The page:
Cybersecurity after COVID-19: Securing orgs against the new threat landscape
By Tom Kellermann,
Picture this: An email comes through, offering new COVID-19 workplace safety protocols, and an employee, worn down by the events of the day or feeling anxious about their safety, clicks through. In a matter of seconds, the attacker enters the network. Factor in a sea of newly remote workers and overloaded security teams, and it’s easy to see how COVID-19 has been a boon for cybercriminals.
Cracks in cyber defenses
The global pandemic has exposed new cracks in organizations’ cyber defenses, with a recent Tenable report finding just under half of businesses have experienced at least one “business impacting cyber-attack” related to COVID-19 since April 2020. For the most part, COVID-19 has exacerbated pre-existing cyberthreats, from counter incident response and island hopping to lateral movement and destructive attacks. Making matters worse, today’s security teams are struggling to keep up.
A survey of incident response (IR) professionals found that 53% encountered or observed a surge in cyberattacks exploiting COVID-19, specifically pointing to remote access inefficiencies (52%), VPN vulnerabilities (45%) and staff shortages (36%) as the most daunting endpoint security challenges.
VPNs, which many organizations rely on for protection, have become increasingly vulnerable and it may be cause for concern that the average update cycle for software patches tends to generally occur on a weekly basis, with very few updating daily. While these updates might seem frequent, they might not be enough to protect your information, primarily due to the explosion of both traditional and fileless malware.
As for vulnerabilities, IR professionals point to the use of IoT technologies, personal devices like iPhones and iPads, and web conferencing applications, all of which are becoming increasingly popular with employees working from home. Last holiday season, the number one consumer purchase was smart devices. Now they’re in homes that have become office spaces.
Cybercriminals can use those family environments as a launchpad to compromise organizations. In other words, attackers are still island hopping, but instead of starting from one organization’s network and moving along the supply chain, the attack may now originate in home infrastructures.
Emerging attacks on the horizon
Looking ahead, we’ll continue to see burgeoning geopolitical tensions, particularly as we near the 2020 presidential election. These tensions will lead to a rise in destructive attacks. Moreover, organizations should prepare for other emerging attack types. For instance, 42% of IR professionals agree that cloud jacking will “very likely” become more common in the next 12 months, while 34% said as much of access mining. Mobile rootkits, virtual home invasions of well-known public figures and Bluetooth Low Energy attacks are among the other attack types to prepare for in the next year. These new methods, in tandem with a surge in counter IR, destructive attacks, lateral movement and island hopping, make for a perilous threat landscape. But with the right tools, strategies, collaboration and staff, security teams can handle the threat.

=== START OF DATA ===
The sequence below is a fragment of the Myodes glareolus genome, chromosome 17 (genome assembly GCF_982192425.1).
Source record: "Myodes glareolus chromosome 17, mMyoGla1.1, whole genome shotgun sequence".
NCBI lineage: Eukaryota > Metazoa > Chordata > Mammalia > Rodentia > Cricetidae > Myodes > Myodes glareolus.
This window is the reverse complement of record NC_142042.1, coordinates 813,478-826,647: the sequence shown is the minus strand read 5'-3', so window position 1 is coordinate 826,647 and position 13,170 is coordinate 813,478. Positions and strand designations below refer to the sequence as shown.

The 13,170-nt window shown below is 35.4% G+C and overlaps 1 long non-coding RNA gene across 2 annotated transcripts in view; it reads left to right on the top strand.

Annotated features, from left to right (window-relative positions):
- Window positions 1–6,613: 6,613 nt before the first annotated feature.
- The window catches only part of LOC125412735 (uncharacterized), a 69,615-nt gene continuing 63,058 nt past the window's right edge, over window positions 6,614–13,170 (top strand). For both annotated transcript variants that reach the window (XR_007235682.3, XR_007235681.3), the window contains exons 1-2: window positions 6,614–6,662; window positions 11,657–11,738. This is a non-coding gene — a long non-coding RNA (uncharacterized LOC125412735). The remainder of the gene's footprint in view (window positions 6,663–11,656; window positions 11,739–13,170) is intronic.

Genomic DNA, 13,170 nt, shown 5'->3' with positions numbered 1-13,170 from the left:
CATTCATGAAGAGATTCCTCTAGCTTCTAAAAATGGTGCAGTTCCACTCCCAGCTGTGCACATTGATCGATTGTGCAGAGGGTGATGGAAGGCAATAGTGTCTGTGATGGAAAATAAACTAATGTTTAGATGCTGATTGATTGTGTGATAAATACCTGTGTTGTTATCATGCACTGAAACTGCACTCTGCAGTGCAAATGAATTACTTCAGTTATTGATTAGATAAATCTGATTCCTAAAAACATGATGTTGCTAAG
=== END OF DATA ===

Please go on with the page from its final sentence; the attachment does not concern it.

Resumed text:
Best practices for a better defense of data
As the initial shock of COVID-19 subsides, we should expect organizations to firm up their defenses against new vulnerabilities, whether it’s addressing staff shortages, integrating endpoint technologies, aligning IT and security teams or adapting networks and employees to remote work. The following five steps are critical in order to fight back against the next generation of cyber attacks:
Gain better visibility into your system’s endpoints – This is increasingly important in today’s landscape, with more attackers seeking to linger for long periods on a network and more vulnerable endpoints online via remote access.
Establish digital distancing practices – People working from home should have two routers, segmenting traffic from work and home devices.
Enable real-time updates, policies and configurations across the network – This may include updates to VPNs, audits or fixes to configurations across remote endpoints and other security updates.
Remember to communicate – about new risk factors (spear phishing, smart devices, file-sharing applications, etc.), protocols and security resources.
Enhance collaboration between IT and security teams – This is especially true under the added stress of the pandemic. Alignment should also help elevate IT personnel to become experts on their own systems.
Hackers continue to exploit vulnerable situations, and the global disruption brought on by COVID-19 is no different. Organizations must now refocus their defenses to better protect against evolving threats as workforces continue to shift to the next “normal” and the threat landscape evolves.